Natural, incidental, and engineered nanomaterials and their impacts on the Earth system
Hochella, Michael F., Jr.
Mogk, David W.
Allen, Irving C.
Luther, George W.
Marr, Linsey C.
McGrail, B. Peter
Qafoku, Nikolla P.
Rosso, Kevin M.
Schroeder, Paul A.
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Nanomaterials are critical components in the Earth system's past, present, and future characteristics and behavior. They have been present since Earth's origin in great abundance. Life, from the earliest cells to modern humans, has evolved in intimate association with naturally occurring nanomaterials. This synergy began to shift considerably with human industrialization. Particularly since the Industrial Revolution some two-and-a-half centuries ago, incidental nanomaterials (produced unintentionally by human activity) have been continuously produced and distributed worldwide. In some areas, they now rival the amount of naturally occurring nanomaterials. In the past half-century, engineered nanomaterials have been produced in very small amounts relative to the other two types of nanomaterials, but still in large enough quantities to make them a consequential component of the planet. All nanomaterials, regardless of their origin, have distinct chemical and physical properties throughout their size range, clearly setting them apart from their macroscopic equivalents and necessitating careful study. Following major advances in experimental, computational, analytical, and field approaches, it is becoming possible to better assess and understand all types and origins of nanomaterials in the Earth system. It is also now possible to frame their immediate and long-term impact on environmental and human health at local, regional, and global scales.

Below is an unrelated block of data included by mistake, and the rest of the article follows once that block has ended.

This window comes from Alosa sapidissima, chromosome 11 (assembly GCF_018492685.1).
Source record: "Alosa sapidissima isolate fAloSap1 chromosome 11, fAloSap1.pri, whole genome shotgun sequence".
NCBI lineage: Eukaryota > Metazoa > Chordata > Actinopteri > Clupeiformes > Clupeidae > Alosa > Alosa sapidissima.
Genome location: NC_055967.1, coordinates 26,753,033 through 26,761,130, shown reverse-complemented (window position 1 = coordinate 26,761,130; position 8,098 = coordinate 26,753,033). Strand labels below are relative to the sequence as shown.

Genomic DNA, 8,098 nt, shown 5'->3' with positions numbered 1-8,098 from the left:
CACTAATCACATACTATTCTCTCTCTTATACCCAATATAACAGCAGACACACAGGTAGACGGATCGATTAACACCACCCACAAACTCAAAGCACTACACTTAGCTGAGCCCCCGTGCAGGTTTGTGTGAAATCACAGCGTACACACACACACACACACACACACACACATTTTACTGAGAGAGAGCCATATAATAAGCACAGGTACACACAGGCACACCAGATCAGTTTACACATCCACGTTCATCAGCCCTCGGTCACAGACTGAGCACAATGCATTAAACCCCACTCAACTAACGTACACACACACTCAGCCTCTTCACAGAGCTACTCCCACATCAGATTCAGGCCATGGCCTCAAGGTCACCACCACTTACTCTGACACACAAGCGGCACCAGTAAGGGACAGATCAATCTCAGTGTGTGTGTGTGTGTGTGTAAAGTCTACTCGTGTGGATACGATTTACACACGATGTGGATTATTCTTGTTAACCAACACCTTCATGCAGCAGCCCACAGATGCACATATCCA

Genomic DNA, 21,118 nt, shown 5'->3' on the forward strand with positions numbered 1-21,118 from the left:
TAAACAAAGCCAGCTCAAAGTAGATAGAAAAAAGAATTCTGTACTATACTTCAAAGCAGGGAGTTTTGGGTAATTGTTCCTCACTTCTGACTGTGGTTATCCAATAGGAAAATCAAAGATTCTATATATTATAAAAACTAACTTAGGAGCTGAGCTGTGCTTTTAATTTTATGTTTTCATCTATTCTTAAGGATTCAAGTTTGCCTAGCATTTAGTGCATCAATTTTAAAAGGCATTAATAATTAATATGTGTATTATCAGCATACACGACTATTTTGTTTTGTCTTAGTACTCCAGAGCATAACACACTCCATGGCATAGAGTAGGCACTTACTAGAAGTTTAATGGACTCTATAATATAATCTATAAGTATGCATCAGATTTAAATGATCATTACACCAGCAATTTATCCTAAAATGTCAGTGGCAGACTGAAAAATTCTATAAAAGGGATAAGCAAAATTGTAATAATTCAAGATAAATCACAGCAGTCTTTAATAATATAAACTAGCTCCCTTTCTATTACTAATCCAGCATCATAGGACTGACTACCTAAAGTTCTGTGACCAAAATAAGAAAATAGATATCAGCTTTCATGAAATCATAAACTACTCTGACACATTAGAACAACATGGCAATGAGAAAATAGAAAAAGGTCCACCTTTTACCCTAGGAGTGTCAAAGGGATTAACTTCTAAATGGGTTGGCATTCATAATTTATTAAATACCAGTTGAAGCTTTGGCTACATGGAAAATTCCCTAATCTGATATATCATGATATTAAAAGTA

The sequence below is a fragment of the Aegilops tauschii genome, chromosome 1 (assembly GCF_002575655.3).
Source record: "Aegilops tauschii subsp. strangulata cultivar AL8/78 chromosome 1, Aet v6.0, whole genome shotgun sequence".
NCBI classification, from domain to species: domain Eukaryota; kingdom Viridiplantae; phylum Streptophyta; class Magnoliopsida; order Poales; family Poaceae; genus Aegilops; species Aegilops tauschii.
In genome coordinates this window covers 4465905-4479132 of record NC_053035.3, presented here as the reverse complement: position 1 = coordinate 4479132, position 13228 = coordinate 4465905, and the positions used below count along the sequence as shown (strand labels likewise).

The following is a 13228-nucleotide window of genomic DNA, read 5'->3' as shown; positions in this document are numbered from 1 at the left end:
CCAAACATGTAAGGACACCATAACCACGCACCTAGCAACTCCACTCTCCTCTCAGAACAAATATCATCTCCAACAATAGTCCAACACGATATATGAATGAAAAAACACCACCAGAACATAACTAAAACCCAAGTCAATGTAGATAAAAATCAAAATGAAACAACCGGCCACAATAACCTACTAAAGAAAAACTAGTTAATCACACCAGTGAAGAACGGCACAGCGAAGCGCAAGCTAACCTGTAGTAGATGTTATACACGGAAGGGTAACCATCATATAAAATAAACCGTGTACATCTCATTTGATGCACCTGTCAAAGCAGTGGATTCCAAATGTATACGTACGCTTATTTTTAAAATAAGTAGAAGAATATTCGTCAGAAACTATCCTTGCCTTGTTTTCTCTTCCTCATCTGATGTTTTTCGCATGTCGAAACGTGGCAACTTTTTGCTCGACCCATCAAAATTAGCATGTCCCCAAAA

- Destination Area: Global Systems Science (GSS) 
- Faculty Works, Charles E. Via Jr. Department of Civil and Environmental Engineering 
- Faculty Works, Department of Biomedical Sciences and Pathobiology 
- Faculty Works, Department of Geosciences 
- Faculty Works, Materials Science and Engineering (MSE)